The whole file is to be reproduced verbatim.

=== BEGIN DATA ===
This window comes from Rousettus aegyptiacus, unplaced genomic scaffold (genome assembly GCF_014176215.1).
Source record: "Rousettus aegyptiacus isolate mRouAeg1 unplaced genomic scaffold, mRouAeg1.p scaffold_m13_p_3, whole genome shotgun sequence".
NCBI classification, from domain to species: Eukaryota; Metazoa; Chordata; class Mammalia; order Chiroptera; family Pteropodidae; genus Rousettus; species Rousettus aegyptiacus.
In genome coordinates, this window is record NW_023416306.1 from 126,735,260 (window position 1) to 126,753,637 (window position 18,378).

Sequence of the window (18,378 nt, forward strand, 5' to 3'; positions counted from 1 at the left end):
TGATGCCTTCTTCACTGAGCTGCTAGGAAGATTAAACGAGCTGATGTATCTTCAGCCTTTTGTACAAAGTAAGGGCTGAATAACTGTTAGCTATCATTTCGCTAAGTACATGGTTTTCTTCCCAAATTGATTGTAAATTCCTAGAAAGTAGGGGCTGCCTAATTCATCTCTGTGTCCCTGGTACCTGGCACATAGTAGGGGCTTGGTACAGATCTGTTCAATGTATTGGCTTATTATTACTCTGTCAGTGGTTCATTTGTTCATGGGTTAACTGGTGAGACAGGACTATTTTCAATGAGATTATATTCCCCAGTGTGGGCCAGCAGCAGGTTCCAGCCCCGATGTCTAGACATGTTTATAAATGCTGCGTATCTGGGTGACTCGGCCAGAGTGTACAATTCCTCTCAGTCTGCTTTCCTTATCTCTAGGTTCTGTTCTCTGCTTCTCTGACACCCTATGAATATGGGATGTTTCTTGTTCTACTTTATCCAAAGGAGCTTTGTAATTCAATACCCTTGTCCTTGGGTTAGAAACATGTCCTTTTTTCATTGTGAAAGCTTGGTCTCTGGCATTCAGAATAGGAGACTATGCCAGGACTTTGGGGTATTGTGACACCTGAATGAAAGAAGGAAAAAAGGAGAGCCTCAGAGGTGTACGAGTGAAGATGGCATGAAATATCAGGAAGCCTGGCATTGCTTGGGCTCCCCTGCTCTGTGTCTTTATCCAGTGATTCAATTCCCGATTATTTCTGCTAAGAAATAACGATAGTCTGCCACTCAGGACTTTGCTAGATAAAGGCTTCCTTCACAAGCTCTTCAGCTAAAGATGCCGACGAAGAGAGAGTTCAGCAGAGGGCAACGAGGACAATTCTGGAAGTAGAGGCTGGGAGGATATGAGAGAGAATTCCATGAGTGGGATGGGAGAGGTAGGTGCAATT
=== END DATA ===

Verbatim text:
This window comes from Rousettus aegyptiacus, unplaced genomic scaffold (genome assembly GCF_014176215.1).
Source record: "Rousettus aegyptiacus isolate mRouAeg1 unplaced genomic scaffold, mRouAeg1.p scaffold_m13_p_3, whole genome shotgun sequence".
NCBI classification, from domain to species: Eukaryota; Metazoa; Chordata; class Mammalia; order Chiroptera; family Pteropodidae; genus Rousettus; species Rousettus aegyptiacus.
In genome coordinates, this window is record NW_023416306.1 from 126,735,260 (window position 1) to 126,753,637 (window position 18,378).

Sequence of the window (18,378 nt, forward strand, 5' to 3'; positions counted from 1 at the left end):
TGATGCCTTCTTCACTGAGCTGCTAGGAAGATTAAACGAGCTGATGTATCTTCAGCCTTTTGTACAAAGTAAGGGCTGAATAACTGTTAGCTATCATTTCGCTAAGTACATGGTTTTCTTCCCAAATTGATTGTAAATTCCTAGAAAGTAGGGGCTGCCTAATTCATCTCTGTGTCCCTGGTACCTGGCACATAGTAGGGGCTTGGTACAGATCTGTTCAATGTATTGGCTTATTATTACTCTGTCAGTGGTTCATTTGTTCATGGGTTAACTGGTGAGACAGGACTATTTTCAATGAGATTATATTCCCCAGTGTGGGCCAGCAGCAGGTTCCAGCCCCGATGTCTAGACATGTTTATAAATGCTGCGTATCTGGGTGACTCGGCCAGAGTGTACAATTCCTCTCAGTCTGCTTTCCTTATCTCTAGGTTCTGTTCTCTGCTTCTCTGACACCCTATGAATATGGGATGTTTCTTGTTCTACTTTATCCAAAGGAGCTTTGTAATTCAATACCCTTGTCCTTGGGTTAGAAACATGTCCTTTTTTCATTGTGAAAGCTTGGTCTCTGGCATTCAGAATAGGAGACTATGCCAGGACTTTGGGGTATTGTGACACCTGAATGAAAGAAGGAAAAAAGGAGAGCCTCAGAGGTGTACGAGTGAAGATGGCATGAAATATCAGGAAGCCTGGCATTGCTTGGGCTCCCCTGCTCTGTGTCTTTATCCAGTGATTCAATTCCCGATTATTTCTGCTAAGAAATAACGATAGTCTGCCACTCAGGACTTTGCTAGATAAAGGCTTCCTTCACAAGCTCTTCAGCTAAAGATGCCGACGAAGAGAGAGTTCAGCAGAGGGCAACGAGGACAATTCTGGAAGTAGAGGCTGGGAGGATATGAGAGAGAATTCCATGAGTGGGATGGGAGAGGTAGGTGCAATT